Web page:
A large portion of the energy consumed in copper concentrators is used to reduce the particle size of the feed by crushing and grinding. The cost of metal production could be reduced if low-grade particles of centimeter size were removed prior to further processing. Two copper sulfide ore samples (3 × 1 cm) from Arizona were analyzed by micro X-ray computed tomography (Micro-XCT) to determine the grade of copper sulfide in each particle. For copper ore sample A, a significant number of particles contained very low amounts of copper, while some particles had copper sulfide grains of millimeter size. Based on Micro-XCT, it was expected that 85 percent of copper for sample A could be recovered at 65 percent of mass rejection during preconcentration by sorting. However, in sample B (a different copper ore), distribution of copper sulfide was dispersed primarily in each ore particle, so for the particle size class of 3 × 1 cm, liberation of copper sulfide and gangue minerals was not significant. In view of the XCT results, dual-energy X-ray radiography was used as a basis for sorting. Pilot-scale X-ray sorting of sample A (10 × 1 cm) showed 31 percent rejection of a 0.08 percent Cu gangue product with a corresponding recovery of 90 percent copper.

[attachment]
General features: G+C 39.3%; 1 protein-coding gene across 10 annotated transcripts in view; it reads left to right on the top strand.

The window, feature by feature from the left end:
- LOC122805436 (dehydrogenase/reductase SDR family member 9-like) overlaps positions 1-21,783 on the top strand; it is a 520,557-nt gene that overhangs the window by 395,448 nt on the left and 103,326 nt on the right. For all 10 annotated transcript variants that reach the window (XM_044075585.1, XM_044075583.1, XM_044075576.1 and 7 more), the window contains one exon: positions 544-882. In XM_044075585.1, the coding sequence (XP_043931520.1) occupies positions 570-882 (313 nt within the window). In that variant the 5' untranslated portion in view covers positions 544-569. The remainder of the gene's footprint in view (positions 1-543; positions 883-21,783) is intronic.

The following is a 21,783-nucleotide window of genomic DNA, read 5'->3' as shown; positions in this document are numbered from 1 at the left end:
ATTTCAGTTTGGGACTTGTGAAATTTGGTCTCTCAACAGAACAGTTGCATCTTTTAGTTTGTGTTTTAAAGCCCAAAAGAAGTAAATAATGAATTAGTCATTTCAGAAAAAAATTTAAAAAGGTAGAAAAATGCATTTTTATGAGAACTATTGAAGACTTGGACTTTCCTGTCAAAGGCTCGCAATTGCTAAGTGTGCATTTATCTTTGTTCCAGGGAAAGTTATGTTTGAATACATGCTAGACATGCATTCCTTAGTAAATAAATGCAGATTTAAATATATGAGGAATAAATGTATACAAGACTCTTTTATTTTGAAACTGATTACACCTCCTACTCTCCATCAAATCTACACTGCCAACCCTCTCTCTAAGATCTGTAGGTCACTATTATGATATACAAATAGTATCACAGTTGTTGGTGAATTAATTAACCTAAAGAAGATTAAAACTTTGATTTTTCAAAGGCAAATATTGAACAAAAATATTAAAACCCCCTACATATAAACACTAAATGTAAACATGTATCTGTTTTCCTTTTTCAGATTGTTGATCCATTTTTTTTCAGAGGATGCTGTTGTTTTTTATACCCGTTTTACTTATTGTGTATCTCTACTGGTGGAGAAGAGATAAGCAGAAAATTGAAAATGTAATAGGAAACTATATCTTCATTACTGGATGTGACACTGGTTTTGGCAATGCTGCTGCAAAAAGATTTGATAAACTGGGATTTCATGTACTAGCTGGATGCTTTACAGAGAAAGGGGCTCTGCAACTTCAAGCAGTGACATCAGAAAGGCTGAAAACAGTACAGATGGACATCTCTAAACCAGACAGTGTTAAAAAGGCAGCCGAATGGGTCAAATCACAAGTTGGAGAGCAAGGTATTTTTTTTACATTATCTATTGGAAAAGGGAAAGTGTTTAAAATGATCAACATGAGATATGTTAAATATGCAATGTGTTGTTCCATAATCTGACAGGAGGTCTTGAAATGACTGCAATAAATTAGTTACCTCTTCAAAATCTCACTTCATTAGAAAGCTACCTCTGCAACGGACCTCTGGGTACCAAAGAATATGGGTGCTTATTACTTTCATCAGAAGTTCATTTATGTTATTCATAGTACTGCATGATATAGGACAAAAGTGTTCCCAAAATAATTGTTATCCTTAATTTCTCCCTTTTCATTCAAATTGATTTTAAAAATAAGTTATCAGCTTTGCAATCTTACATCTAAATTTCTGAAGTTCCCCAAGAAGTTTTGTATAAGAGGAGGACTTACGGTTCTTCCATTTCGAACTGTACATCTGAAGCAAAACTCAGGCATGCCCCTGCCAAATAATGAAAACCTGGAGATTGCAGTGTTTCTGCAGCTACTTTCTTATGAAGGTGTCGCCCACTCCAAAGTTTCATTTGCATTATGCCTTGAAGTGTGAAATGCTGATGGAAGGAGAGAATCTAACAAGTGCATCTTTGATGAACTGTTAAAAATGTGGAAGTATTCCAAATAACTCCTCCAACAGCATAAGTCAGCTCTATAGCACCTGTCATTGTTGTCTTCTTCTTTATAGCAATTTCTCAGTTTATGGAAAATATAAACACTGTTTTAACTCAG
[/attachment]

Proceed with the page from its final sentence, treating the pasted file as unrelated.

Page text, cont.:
Mining, Metallurgy & Exploration, https://doi.org/10.1007/s42461-021-00520-w